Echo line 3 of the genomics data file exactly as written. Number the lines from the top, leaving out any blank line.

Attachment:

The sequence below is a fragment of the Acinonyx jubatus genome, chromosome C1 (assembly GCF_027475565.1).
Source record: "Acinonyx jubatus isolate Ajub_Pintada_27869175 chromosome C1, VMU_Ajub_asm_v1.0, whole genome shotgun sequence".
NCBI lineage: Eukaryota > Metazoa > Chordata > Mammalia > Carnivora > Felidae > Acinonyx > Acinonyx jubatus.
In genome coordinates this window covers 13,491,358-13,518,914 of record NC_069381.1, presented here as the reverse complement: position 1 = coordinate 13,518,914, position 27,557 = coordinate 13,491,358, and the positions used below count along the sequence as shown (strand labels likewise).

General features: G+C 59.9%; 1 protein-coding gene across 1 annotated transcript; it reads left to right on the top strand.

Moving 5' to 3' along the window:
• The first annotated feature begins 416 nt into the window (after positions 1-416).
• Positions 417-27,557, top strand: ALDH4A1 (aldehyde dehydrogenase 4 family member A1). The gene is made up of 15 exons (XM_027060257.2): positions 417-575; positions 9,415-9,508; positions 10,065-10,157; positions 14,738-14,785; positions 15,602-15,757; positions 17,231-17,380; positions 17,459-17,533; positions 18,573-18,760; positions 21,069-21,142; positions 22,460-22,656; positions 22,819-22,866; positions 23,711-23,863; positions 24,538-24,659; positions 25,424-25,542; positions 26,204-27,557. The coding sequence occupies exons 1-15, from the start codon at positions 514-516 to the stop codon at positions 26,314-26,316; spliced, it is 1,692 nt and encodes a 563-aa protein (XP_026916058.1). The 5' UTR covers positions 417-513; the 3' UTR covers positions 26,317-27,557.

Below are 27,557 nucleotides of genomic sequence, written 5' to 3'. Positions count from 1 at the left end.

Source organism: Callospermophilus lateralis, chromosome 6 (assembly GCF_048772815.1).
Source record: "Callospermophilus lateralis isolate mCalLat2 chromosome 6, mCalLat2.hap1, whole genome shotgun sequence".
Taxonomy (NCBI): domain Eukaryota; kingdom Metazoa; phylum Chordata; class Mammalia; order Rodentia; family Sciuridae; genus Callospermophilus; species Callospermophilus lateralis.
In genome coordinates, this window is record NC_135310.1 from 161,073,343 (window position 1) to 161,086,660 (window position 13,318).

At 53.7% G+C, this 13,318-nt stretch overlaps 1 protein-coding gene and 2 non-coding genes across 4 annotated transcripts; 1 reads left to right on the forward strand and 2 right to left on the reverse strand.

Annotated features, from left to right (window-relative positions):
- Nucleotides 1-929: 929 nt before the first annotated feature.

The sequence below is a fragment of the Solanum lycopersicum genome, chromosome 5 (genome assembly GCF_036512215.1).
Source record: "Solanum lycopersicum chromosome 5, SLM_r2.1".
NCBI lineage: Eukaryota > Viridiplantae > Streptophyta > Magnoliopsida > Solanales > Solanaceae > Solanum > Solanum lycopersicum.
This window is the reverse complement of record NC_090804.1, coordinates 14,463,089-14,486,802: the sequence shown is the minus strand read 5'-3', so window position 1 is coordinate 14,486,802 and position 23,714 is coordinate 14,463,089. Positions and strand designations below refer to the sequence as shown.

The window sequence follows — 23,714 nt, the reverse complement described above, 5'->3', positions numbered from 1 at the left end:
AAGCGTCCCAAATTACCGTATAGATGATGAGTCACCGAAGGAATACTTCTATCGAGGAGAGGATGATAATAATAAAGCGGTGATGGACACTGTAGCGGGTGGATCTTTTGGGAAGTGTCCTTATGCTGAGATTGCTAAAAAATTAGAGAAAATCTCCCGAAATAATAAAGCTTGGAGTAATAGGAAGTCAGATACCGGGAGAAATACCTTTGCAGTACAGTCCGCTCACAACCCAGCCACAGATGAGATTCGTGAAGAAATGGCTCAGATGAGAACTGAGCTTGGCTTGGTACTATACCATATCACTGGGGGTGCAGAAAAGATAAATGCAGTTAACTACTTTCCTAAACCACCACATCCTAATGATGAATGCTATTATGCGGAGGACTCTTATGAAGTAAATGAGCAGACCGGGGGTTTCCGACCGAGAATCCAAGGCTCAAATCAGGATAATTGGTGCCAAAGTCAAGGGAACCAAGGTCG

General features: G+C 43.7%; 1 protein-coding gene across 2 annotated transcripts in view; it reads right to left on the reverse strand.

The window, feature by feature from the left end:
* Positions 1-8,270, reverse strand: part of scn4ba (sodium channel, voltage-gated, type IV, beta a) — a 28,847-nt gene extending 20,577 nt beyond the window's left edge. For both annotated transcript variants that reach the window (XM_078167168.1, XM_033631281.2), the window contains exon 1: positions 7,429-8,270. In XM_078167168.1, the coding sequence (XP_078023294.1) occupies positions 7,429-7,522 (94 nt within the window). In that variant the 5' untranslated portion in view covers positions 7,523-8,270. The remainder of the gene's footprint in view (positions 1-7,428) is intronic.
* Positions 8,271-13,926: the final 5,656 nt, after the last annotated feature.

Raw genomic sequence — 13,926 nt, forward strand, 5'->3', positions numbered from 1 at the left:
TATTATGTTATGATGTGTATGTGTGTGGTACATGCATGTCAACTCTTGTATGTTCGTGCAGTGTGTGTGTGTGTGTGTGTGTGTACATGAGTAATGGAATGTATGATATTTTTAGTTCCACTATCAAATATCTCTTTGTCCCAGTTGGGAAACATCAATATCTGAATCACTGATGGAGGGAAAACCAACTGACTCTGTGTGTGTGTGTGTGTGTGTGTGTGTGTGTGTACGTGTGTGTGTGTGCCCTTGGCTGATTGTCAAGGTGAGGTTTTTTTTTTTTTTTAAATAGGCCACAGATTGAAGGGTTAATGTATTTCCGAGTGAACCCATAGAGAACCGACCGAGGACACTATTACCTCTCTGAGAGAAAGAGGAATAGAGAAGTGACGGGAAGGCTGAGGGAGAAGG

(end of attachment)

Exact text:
NCBI lineage: Eukaryota > Metazoa > Chordata > Mammalia > Carnivora > Felidae > Acinonyx > Acinonyx jubatus.